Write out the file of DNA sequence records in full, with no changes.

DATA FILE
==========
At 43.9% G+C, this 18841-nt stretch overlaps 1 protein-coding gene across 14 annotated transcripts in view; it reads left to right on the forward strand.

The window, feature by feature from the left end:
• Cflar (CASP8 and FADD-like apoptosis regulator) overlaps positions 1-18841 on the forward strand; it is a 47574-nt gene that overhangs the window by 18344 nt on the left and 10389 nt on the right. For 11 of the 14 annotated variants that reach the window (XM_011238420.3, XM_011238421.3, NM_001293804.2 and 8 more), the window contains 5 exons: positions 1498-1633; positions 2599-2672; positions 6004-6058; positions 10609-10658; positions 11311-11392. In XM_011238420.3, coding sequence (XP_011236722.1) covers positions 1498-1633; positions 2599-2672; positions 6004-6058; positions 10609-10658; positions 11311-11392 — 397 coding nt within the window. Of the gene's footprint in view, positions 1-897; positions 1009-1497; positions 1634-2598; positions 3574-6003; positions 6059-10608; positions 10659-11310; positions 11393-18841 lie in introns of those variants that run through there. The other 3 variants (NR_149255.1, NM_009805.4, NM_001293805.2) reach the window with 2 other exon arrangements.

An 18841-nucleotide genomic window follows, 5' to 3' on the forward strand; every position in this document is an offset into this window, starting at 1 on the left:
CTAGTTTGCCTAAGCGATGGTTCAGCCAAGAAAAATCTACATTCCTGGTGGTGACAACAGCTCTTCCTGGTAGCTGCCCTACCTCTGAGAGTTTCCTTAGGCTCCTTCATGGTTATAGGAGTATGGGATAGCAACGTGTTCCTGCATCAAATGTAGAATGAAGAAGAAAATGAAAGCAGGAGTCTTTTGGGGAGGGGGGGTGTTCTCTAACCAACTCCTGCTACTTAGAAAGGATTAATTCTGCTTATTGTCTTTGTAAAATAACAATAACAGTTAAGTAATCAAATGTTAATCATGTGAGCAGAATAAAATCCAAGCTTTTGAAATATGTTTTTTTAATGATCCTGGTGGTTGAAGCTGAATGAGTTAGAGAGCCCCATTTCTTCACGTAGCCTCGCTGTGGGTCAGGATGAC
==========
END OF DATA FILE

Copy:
At 43.9% G+C, this 18841-nt stretch overlaps 1 protein-coding gene across 14 annotated transcripts in view; it reads left to right on the forward strand.

The window, feature by feature from the left end:
• Cflar (CASP8 and FADD-like apoptosis regulator) overlaps positions 1-18841 on the forward strand; it is a 47574-nt gene that overhangs the window by 18344 nt on the left and 10389 nt on the right. For 11 of the 14 annotated variants that reach the window (XM_011238420.3, XM_011238421.3, NM_001293804.2 and 8 more), the window contains 5 exons: positions 1498-1633; positions 2599-2672; positions 6004-6058; positions 10609-10658; positions 11311-11392. In XM_011238420.3, coding sequence (XP_011236722.1) covers positions 1498-1633; positions 2599-2672; positions 6004-6058; positions 10609-10658; positions 11311-11392 — 397 coding nt within the window. Of the gene's footprint in view, positions 1-897; positions 1009-1497; positions 1634-2598; positions 3574-6003; positions 6059-10608; positions 10659-11310; positions 11393-18841 lie in introns of those variants that run through there. The other 3 variants (NR_149255.1, NM_009805.4, NM_001293805.2) reach the window with 2 other exon arrangements.

An 18841-nucleotide genomic window follows, 5' to 3' on the forward strand; every position in this document is an offset into this window, starting at 1 on the left:
CTAGTTTGCCTAAGCGATGGTTCAGCCAAGAAAAATCTACATTCCTGGTGGTGACAACAGCTCTTCCTGGTAGCTGCCCTACCTCTGAGAGTTTCCTTAGGCTCCTTCATGGTTATAGGAGTATGGGATAGCAACGTGTTCCTGCATCAAATGTAGAATGAAGAAGAAAATGAAAGCAGGAGTCTTTTGGGGAGGGGGGGTGTTCTCTAACCAACTCCTGCTACTTAGAAAGGATTAATTCTGCTTATTGTCTTTGTAAAATAACAATAACAGTTAAGTAATCAAATGTTAATCATGTGAGCAGAATAAAATCCAAGCTTTTGAAATATGTTTTTTTAATGATCCTGGTGGTTGAAGCTGAATGAGTTAGAGAGCCCCATTTCTTCACGTAGCCTCGCTGTGGGTCAGGATGAC